Recently, in yet another attempt to claim something that Black people had all to themselves, white women have taken it upon themselves to use “nappy” to describe their own hair. Just search Instagram or Twitter for yourself — you’ll find mixed in between the thousands of pictures of fly black women with natural hair of all lengths, textures, and colors a spattering of photos from white women with straight hair. Click on a few and you’ll find that #nappyhair is used synonymously with fresh out of bed hair, frizzy hair, lazy hair days, or bad hair days.
This trend was originally brought to light by Buzzfeed’s recent “17 People Who Totally Have Afros” and it’s followup on Tea and Breakfast, “13 People Who Totally Have Nappy Hair,” which both spotlight — you guessed it — people with neither afros nor natural hair. While I’m more or less in favor of people of all shades embracing the natural hair movement and learning from the wealth of knowledge we generate, I think a fundamental requirement should be that you at least have curly hair with either shrinkage or detangling woes to be a true member of the natural hair community. I am not at all here for nappy hair becoming the new twerk, used inappropriately, done incorrectly, and said so often that both it’s meaning and significance are diluted.
Moreover, I’m especially not down to share the term nappy hair with people who do not know what it means to have had to collectively reclaim the term from it’s derogatory meaning dating back to the slave‐era. Many naturals, in what is nothing short of an ideological counter‐revolution, have embraced the term nappy and used it to refer to their curls, coils, and kinks with pride.
My main issue is that white women with #nappyhair are really trying to say that their hair is ugly, dirty, unruly, and unkempt. This not only implies that they still think that’s what the word nappy means too, but also that they think that’s how we mean it when we use it to talk about our natural hair.
Here’s what some of my fellow BGLH contributors had to say on the topic:
“I find it kind of annoying, but funny at the same time. They can’t possibly understand what ‘nappy’ means and apply it to a little frizz or wavy hair. The annoying part is that they don’t even mind being ignorant enough to not figure out the real meaning of the word. They don’t even realize how silly they look to a lot of people.”
“Using #naturalhair didn’t work, so now this. It’s a classic case of an insult wrapped in a desperate attempt to be a part of something. The term “nappy” has been thrown our way for years to devalue our natural beauty. But now that we Black women are proud of our highly textured hair and declare to be “nappy and proud”, it doesn’t sit well. Even on their worst humidity or tongue‐in‐socket hair days, the aesthetic is far from nappy. Nappy is supposed to mean bad, and their bad hair day being labeled as #nappy hair is supposed to be an insult, I get it. But at the same time, they want to be like us. Nappy hair is cool. Kinks and coils are on trend. So are big butts, brown skin, and thick lips. This is nothing new — tear us down, only to turn around and try to get what we have.”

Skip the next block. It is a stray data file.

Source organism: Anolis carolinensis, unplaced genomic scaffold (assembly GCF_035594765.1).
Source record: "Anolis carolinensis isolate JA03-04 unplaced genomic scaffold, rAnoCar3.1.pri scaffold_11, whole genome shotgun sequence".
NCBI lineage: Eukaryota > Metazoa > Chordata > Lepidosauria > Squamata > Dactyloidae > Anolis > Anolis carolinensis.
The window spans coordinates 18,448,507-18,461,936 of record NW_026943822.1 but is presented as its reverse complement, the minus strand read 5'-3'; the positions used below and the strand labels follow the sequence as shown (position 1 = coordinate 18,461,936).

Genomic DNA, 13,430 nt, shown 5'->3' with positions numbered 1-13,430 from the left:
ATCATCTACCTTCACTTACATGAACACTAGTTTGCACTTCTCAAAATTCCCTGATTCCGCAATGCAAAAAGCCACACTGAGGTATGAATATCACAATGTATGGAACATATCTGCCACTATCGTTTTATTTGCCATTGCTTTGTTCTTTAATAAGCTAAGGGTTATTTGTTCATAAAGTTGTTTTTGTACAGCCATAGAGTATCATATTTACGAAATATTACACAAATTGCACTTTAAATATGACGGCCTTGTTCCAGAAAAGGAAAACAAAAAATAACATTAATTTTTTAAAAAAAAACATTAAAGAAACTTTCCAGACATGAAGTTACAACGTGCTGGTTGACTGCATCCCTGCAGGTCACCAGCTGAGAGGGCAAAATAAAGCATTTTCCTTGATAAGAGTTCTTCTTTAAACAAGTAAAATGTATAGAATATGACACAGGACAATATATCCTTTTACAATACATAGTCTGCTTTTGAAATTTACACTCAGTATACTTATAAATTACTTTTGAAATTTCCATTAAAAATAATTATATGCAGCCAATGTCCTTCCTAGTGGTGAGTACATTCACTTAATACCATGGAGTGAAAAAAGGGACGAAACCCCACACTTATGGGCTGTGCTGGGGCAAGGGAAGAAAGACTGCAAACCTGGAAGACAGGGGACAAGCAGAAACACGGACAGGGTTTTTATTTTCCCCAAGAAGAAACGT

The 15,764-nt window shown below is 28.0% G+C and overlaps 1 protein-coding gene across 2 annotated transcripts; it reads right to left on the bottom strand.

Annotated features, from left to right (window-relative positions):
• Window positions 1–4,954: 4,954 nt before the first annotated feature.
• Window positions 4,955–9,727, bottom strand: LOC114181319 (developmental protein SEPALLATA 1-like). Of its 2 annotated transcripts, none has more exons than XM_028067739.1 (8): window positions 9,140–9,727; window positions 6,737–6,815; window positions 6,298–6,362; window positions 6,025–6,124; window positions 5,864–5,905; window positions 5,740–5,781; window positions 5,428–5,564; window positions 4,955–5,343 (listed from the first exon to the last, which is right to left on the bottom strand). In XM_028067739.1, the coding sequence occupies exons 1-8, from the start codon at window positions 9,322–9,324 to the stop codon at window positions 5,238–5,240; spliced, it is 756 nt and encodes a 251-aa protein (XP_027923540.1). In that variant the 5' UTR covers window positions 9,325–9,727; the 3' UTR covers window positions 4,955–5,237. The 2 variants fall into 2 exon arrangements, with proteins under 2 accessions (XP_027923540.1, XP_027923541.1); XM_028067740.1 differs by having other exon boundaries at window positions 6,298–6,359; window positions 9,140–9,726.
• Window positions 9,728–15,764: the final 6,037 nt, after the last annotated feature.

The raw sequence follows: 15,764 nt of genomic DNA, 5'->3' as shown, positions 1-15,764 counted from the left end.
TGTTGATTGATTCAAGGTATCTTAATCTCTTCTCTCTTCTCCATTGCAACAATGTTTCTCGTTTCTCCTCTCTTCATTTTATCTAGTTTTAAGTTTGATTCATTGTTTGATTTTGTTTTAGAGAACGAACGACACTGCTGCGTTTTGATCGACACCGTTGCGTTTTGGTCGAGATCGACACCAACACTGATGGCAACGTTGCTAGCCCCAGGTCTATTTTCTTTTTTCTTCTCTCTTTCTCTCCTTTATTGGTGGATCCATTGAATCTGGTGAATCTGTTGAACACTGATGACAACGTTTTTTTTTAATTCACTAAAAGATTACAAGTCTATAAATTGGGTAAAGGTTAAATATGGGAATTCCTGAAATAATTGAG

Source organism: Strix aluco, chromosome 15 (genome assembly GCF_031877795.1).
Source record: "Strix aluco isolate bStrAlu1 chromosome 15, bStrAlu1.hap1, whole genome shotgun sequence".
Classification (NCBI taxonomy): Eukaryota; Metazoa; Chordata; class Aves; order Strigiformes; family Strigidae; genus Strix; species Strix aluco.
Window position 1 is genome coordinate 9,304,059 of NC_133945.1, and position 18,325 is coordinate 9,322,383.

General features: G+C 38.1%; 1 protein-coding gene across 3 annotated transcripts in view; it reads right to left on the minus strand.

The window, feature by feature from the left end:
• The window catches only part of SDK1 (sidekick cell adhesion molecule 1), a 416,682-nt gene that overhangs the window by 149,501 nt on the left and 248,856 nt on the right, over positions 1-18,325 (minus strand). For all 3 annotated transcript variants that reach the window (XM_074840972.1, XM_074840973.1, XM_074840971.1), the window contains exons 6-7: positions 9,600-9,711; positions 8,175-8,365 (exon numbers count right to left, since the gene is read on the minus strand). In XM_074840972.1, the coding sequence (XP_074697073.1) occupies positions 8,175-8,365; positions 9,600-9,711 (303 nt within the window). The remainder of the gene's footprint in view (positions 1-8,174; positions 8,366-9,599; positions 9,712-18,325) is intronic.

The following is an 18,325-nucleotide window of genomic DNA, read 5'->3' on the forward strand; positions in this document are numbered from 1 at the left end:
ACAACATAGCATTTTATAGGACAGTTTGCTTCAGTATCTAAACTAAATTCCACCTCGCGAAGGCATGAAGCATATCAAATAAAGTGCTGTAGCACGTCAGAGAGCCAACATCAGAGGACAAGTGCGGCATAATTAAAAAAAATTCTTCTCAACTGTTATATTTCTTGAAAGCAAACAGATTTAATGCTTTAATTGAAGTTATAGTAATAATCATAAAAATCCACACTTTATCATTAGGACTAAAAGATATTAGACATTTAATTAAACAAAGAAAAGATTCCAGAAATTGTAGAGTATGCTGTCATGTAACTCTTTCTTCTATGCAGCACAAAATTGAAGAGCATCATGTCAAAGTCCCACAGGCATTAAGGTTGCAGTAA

“Another day, another instance of AAVE (African American Vernacular English)/BVE (Black Vernacular English) being appropriated for the sake of seeming on trend. From large chain restaurants tweeting their meals are “on fleek” to traditional bubblegum pop‐stars capitalizing off the idea of “bae” and “cuffing season,” the black vernacular aesthetic is seen as nothing more than a mask that can be put on and removed at ease without any negative association. The photos tagged as “#nappyhair” without any regard of the meaning and cultural notions behind the term are just a small part of a larger issue.
“I’m torn between annoyance and indifference. Annoyance because the ‘mainstream’ is perpetually ripping things off from popular black culture, while simultaneously trying to devalue its influence. Also annoying that the term ‘nappy’ is being used in the negative, when there has been a sustained movement within the natural hair community to re‐define the term as a positive. Still, at the end of the day, I won’t lose sleep at night over this. But, Lord, please don’t let ‘nappy’ make it to the mainstream media circuit. If ‘nappy’ becomes the new ‘twerk’ I will be so unamused.”
Do you think white women should be able to use natural hair lingo to describe their hair? Are you bothered or is this just a sign of the natural hair movement being embraced by other races?